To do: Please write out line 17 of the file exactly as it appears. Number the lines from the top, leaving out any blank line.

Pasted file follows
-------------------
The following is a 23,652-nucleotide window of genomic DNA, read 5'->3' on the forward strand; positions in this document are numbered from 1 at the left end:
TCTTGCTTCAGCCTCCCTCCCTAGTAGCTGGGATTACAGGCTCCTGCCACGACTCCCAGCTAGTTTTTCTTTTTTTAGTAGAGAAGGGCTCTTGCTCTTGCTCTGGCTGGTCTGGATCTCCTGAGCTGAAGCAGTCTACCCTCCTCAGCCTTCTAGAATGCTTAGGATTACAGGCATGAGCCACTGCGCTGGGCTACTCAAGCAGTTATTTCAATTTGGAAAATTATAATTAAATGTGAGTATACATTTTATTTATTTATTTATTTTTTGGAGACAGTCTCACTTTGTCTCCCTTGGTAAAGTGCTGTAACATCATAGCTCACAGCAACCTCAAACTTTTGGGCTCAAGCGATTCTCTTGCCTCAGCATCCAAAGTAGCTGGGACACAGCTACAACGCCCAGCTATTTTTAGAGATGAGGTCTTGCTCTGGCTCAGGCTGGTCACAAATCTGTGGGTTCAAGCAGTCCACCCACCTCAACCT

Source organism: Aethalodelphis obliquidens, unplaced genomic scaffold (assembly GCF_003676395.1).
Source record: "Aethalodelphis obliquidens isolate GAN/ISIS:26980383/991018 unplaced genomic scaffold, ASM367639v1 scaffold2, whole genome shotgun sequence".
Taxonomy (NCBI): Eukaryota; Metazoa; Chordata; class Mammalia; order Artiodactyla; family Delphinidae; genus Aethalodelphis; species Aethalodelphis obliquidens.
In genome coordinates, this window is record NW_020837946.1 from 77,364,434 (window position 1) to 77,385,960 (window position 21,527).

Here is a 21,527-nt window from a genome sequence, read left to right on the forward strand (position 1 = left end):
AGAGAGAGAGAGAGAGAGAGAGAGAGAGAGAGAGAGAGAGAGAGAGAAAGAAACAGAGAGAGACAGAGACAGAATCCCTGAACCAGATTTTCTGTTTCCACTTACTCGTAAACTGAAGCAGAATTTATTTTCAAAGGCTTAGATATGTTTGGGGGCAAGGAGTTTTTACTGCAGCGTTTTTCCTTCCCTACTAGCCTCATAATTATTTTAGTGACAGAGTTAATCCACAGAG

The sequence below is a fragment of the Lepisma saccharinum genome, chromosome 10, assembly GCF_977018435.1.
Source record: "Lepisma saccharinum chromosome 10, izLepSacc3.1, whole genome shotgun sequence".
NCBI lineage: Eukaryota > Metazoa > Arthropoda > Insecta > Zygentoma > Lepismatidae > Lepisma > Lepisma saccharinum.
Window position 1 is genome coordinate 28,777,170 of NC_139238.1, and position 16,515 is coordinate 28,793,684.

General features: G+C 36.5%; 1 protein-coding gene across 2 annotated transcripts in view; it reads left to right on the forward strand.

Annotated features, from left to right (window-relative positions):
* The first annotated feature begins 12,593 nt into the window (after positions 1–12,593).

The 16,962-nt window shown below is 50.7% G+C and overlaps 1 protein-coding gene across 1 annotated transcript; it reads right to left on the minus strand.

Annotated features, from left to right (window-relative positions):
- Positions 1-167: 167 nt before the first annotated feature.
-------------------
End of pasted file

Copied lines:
Annotated features, from left to right (window-relative positions):